(1)The master or officer in command of a ship on a voyage or the pilot in command of an aircraft on a flight is justified in using and ordering the use of force for the purpose of maintaining good order and discipline on board his ship or aircraft if he believes on reasonable grounds that the use of force is necessary, and if the force used is reasonable in the circumstances.
(2)Every one acting in good faith is justified in using force in obedience to any order given by the master or officer or pilot in command for the purpose aforesaid, if the force used is reasonable in the circumstances.
(3)The reasonableness of the grounds of which the use of force was believed to be necessary, and the reasonableness of the force used, are questions of fact.

One could be forgiven for thinking that those pushing for repeal of Section 59 are simply committed pacifists who abhor the use of any kind of force. In that case it would be this tiny minority trying to force their particular view of the matter onto the rest of us using the force of the Parliamentary process, which itself it backed up by the Police Force, the courts, prisons, etc…..an action which does seem somewhat at odds with itself. But since Section 60 justifies the use of much greater force against adults by quite a wide range of other adults, i.e., “Every one acting in good faith, etc.,” one wonders if there is a more sinister agenda attached to the repeal lobbyists.

Otago University lecturer in law Rex Ahdar and colleague James Allan, in a 2001 article in the New Zealand Law Review titled, “Taking Smacking Seriously”, make much of the heavy paternalism among the repeal lobby, saying this lobby group certainly cannot justify acting as if they know what is best for everyone else’s children and attempting to use the force of law to impose their narrow view on everybody else. They also indicate that ideology directs the repeal lobby’s thinking. Others have said the same. American researcher Dr Robert Larzelere said of Canadian researcher Dr Joan Durrant, “Durrant and I used the identical data source to arrive at nearly opposite conclusions.”1

Repeal Is
Ideologically Driven

It is the unique position of parents having the responsibility to train, discipline and correct their children over many years and the authority to back up their efforts with reasonable force that is under attack, not the use of force itself. The repeal lobby never mention Section 60, even though the force being justified there is arguably a lot greater. Section 60 also justifies total strangers using such force against others who have no relation to them at all, as long as they act “in good faith”. The repeal lobby, those who would ban smacking by parents, Sue Bradford and her supporters, are totally illogical and inconsistent about this….unless they don’t trust parents the way they don’t trust judges or juries. Perhaps they also consider parents to be incapable of determining reasonable force with their own children. Perhaps their aim is to remove any real authority from parents by removing their legal right to back up their authority with reasonable force.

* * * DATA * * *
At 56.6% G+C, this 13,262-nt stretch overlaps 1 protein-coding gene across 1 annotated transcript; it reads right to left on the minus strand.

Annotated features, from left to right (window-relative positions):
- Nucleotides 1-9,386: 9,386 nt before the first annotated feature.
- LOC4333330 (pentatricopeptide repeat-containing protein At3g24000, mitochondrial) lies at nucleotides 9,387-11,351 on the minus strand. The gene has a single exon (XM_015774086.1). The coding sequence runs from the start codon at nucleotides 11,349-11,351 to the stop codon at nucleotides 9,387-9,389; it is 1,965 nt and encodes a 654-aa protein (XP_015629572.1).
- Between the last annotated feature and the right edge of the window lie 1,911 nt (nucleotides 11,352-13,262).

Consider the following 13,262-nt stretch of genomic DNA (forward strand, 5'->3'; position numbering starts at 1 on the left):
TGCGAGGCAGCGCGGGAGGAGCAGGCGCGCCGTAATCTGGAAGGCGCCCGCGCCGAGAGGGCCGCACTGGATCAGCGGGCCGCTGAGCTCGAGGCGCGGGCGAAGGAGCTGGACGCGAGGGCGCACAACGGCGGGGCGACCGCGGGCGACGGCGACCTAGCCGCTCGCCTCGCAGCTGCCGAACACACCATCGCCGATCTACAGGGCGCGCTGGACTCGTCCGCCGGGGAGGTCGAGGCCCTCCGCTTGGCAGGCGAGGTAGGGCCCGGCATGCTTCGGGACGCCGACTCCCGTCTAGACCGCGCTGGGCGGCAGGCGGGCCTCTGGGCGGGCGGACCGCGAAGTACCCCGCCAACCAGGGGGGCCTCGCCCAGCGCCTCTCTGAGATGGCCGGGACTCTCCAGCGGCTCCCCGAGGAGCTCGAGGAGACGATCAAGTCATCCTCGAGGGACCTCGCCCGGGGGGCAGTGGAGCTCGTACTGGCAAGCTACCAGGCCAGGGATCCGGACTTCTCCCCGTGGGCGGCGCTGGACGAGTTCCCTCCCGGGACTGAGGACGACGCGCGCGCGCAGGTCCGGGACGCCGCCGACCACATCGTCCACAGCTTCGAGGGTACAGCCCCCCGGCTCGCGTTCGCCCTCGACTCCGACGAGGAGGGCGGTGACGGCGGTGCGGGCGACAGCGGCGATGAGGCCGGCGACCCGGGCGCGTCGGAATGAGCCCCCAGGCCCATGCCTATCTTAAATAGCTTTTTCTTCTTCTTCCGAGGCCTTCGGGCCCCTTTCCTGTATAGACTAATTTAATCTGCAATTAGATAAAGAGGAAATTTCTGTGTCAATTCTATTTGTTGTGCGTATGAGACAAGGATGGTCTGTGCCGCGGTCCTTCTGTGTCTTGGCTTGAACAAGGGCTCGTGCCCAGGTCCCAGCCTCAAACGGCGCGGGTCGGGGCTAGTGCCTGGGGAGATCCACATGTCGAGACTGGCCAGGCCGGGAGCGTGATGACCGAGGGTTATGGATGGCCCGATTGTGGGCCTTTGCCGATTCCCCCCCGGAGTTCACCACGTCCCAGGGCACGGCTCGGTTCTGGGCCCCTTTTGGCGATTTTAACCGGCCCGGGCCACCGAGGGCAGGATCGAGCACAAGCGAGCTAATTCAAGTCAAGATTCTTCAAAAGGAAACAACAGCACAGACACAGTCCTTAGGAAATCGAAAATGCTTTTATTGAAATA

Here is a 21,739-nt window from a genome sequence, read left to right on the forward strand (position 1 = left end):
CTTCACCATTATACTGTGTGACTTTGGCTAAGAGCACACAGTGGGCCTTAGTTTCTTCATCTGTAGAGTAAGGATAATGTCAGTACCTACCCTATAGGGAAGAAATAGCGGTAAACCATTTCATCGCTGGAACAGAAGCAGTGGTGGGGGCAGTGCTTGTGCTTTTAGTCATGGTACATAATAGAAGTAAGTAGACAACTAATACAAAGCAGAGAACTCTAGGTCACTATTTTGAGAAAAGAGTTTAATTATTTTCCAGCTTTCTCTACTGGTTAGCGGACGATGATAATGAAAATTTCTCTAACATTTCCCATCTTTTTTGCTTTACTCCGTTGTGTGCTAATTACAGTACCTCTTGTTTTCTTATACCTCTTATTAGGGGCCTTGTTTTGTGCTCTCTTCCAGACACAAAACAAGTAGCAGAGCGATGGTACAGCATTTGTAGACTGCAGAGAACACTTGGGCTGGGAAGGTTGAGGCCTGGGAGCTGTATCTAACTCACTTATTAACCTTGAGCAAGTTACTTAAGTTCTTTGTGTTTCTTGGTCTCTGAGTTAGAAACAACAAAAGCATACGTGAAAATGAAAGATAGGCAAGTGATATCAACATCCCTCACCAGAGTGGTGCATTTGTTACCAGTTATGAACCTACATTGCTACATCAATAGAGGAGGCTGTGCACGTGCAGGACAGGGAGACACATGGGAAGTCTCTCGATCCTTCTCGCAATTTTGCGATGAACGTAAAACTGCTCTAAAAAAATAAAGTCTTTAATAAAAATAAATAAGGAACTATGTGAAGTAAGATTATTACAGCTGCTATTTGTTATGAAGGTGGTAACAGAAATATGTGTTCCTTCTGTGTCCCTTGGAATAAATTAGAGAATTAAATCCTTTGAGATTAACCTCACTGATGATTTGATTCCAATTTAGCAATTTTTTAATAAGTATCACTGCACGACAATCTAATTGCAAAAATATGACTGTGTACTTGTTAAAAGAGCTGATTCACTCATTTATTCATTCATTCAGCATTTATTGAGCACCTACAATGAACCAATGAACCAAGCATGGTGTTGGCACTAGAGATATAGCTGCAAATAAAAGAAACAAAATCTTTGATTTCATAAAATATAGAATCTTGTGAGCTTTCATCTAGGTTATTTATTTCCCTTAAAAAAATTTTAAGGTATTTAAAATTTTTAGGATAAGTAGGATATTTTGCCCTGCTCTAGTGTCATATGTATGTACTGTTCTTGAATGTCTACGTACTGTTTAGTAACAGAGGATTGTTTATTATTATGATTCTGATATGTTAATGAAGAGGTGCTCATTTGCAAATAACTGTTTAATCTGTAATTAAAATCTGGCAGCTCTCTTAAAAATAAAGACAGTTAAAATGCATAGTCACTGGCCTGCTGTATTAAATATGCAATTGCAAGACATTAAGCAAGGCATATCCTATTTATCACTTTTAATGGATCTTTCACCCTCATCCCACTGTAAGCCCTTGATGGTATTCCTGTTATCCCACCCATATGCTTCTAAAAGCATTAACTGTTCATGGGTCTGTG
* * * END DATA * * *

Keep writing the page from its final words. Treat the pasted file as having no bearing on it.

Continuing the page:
Imagine the police or the city council or the IRD being unable to back up their authority, that is, enforce their statements, with the use of force. They would have no real authority at all, for without the power to force compliance, people would only consider their statements as optional suggestions. If parents have no justification in law to back up their authority with the use of any force at all (which would be the case if Section 59 were repealed), children would soon learn that they could ignore whatever their parents said. They would also soon learn – from schoolmates and teachers and Politically Correct units in the state school curriculum – that they could get the police to descend on their parents should they ever make – or even try to make – the children do anything against their wills.

Parenting and the role of parents in training and correcting and disciplining their children would be eliminated from New Zealand if Section 59 were repealed. Parents would be reduced to baby-sitters, manipulated by their undisciplined children, frozen into impotency by the very real fear of an assault charge.

Oppose all measures to repeal Section 59. The future of our families depends upon it.

Note:
1.Larzelere, Robert E., Child Abuse in Sweden

2. http://people.biola.edu/faculty/paulp/sweden2.html

3.TEACH Bulletin
(Thorough Education Achieved in a Caring Home)
Number 23
June 2005
P O Box 9064
Palmerston North
New Zealand
www.hef.org.nz

15 June 2005 – Newstalk ZB Interview

Click on the link below to listen to this Newstalk ZB interview (6:40 minutes) with Lawyer Ruby Harrold-Claesson, from Sweden’s Nordic Community for Human rights as she describes the family disasters caused by the anti-smacking laws in Sweden. Interview conducted 15 June 2005.

Listen to Newstalk ZB Interview

30 May 2005 Press Release – Cindy Kiro

It is amazing that Children’s Commissioner Dr Cindy Kiro would so quickly
condemn a jury of her peers for deciding that the North Otago woman who
administered six of the best to her son was justified in using this force. You can be sure the jury were drilled in the nuances of Section 59: that the force had to be reasonable in the circumstances and that it had to be for the purposes of correction, not vengeance or punishment. The jury only took an hour to come to a conclusion that both of these factors were present. They had all the facts before them. Dr Kiro does not. Dr Kiro is suggesting that these 12 jurors are too thick to tell the difference between reasonable force and abuse. Such condescension is breathtaking. It is a form of bullying and intimidation when it comes from someone in her position of power and authority. Worse still is her caricatures of parents who smack their children.